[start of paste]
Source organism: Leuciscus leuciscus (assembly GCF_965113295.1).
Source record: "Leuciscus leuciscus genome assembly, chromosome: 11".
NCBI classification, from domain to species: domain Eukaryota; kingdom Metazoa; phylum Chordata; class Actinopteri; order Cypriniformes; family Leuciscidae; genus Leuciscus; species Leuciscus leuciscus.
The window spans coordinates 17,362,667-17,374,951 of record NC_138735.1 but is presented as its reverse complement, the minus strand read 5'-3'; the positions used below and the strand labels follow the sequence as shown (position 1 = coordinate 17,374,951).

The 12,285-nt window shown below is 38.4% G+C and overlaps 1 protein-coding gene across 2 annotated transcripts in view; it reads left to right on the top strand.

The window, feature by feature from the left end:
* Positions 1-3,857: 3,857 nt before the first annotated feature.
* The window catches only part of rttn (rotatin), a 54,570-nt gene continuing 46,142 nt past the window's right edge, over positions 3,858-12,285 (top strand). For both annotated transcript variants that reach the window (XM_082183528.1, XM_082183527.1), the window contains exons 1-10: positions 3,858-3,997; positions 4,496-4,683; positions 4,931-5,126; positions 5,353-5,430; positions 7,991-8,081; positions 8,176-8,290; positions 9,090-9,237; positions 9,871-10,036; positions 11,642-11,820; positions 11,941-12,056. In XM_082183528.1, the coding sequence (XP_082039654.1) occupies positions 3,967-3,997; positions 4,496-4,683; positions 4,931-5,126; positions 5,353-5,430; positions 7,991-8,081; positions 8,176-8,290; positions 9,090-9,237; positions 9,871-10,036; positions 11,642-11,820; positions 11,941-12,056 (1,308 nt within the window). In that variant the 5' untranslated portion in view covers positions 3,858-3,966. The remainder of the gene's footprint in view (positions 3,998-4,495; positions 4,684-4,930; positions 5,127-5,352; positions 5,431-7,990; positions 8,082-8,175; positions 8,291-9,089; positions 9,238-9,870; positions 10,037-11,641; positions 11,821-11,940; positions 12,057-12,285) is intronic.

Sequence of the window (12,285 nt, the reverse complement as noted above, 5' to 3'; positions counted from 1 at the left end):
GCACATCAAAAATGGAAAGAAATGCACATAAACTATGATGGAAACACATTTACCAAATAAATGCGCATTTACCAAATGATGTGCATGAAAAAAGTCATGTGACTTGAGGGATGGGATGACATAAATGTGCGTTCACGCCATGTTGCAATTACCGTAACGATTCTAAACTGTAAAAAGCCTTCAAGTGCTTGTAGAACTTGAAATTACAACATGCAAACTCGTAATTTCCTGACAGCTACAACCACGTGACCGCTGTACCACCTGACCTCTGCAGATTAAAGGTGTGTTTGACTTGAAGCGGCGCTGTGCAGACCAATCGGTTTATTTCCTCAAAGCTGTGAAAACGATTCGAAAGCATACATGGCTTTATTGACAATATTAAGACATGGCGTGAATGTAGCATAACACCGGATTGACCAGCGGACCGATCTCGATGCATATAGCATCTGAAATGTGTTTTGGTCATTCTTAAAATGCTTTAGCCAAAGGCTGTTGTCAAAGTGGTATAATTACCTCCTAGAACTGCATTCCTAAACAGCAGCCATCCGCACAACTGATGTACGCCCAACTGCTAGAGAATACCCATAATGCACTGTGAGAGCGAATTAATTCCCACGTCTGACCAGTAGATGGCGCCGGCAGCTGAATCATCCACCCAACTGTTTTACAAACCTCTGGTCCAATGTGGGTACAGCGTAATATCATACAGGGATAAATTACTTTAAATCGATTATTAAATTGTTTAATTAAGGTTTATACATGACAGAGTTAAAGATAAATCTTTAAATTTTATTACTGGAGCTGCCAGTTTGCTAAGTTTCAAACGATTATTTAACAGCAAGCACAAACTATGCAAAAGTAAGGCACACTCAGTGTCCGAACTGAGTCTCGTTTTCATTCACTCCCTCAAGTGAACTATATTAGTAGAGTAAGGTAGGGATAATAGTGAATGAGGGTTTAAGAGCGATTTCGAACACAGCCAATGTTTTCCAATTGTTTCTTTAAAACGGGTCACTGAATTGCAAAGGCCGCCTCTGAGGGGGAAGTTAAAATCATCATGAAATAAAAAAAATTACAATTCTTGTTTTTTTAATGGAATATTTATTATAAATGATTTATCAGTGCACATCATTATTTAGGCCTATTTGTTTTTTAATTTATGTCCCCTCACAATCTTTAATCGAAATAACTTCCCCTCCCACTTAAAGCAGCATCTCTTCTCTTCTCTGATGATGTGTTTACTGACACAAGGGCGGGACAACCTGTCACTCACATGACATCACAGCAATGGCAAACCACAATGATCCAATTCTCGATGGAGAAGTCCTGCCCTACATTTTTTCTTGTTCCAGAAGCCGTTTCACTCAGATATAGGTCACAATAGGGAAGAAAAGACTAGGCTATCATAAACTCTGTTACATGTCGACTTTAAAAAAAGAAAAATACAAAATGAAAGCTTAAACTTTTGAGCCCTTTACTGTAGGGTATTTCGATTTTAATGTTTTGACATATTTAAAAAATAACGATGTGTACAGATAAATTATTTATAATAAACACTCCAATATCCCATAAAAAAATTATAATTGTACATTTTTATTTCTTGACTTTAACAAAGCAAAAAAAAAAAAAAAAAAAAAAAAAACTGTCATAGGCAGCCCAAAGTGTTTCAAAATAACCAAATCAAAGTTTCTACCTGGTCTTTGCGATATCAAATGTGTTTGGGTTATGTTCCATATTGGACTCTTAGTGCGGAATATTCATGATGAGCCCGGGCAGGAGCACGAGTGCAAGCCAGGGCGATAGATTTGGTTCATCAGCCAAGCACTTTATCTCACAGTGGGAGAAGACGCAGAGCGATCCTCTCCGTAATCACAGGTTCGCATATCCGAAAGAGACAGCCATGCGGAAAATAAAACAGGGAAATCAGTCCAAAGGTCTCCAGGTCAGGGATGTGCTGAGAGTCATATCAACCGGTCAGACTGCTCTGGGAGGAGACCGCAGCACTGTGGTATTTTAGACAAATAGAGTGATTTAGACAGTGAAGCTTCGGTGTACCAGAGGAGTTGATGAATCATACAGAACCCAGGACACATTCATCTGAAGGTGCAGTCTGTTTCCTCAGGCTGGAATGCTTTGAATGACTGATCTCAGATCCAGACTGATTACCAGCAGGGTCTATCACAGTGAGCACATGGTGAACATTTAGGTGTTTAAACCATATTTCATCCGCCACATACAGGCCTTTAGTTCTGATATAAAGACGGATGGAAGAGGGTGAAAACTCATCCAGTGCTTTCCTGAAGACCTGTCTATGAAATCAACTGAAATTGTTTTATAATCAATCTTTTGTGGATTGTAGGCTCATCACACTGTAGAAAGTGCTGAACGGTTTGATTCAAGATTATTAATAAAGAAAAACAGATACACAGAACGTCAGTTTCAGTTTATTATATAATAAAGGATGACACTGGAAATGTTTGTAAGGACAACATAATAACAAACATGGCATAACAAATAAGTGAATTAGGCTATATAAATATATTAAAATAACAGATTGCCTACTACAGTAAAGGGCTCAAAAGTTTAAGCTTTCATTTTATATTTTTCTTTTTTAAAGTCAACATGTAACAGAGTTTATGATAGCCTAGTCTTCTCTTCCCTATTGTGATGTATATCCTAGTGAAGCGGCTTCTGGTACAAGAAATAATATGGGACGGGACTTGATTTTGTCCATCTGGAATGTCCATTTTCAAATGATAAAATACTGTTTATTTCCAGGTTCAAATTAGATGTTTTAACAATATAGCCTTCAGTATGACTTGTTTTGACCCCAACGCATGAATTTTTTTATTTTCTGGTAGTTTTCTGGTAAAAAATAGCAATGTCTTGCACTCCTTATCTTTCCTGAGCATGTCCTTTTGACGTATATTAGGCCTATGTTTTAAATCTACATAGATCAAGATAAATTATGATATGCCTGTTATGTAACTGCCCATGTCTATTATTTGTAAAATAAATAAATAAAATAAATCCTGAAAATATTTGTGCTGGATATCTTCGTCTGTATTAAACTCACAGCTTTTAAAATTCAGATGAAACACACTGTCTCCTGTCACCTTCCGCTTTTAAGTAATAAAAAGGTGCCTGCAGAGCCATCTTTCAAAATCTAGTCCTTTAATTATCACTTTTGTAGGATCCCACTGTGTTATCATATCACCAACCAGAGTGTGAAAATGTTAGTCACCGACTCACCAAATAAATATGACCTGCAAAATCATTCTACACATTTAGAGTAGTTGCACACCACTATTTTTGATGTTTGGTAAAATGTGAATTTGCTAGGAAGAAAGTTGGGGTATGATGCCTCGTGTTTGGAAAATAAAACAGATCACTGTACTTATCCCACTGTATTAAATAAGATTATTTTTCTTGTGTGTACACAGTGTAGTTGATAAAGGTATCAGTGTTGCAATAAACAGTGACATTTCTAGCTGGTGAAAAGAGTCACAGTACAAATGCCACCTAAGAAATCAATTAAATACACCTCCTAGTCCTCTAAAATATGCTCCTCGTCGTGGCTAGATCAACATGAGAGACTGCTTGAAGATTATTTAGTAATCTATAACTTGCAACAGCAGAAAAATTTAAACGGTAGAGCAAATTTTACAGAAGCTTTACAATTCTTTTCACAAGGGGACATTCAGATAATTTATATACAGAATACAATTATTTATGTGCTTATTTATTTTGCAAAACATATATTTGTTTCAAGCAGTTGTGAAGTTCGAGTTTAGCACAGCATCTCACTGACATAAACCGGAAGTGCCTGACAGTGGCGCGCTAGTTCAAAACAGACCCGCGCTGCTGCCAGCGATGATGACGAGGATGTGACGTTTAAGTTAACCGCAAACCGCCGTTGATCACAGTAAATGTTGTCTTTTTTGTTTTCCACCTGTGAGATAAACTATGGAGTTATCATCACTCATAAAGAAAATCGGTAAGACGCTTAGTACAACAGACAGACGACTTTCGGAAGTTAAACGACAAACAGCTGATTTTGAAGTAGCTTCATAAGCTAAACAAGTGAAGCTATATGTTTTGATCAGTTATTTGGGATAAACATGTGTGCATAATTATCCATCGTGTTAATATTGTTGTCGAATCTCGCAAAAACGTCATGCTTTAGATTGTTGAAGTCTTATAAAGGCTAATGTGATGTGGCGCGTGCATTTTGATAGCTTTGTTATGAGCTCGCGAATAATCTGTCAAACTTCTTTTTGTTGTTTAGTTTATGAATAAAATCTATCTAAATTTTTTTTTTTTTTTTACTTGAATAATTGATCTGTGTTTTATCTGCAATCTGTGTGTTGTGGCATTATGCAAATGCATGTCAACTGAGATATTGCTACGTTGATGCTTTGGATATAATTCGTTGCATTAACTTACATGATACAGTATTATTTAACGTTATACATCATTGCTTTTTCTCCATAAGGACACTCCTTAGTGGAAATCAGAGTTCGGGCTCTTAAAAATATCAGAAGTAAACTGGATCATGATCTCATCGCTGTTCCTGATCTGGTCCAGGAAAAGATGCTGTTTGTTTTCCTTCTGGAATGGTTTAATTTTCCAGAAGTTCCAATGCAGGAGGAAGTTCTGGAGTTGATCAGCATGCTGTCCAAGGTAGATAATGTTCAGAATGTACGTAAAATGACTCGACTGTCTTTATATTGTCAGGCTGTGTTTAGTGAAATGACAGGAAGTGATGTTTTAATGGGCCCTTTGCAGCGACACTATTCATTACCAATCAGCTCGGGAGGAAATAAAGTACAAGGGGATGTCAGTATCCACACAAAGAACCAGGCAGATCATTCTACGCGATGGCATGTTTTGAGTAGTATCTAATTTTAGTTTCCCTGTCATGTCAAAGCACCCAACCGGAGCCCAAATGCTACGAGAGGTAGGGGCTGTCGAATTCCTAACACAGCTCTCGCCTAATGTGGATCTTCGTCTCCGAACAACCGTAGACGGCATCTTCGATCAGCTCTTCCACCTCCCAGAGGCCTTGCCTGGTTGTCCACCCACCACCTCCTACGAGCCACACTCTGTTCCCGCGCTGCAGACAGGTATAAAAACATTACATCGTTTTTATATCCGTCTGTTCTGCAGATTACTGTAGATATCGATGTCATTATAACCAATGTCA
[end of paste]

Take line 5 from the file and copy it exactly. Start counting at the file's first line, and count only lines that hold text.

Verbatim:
The 12,285-nt window shown below is 38.4% G+C and overlaps 1 protein-coding gene across 2 annotated transcripts in view; it reads left to right on the top strand.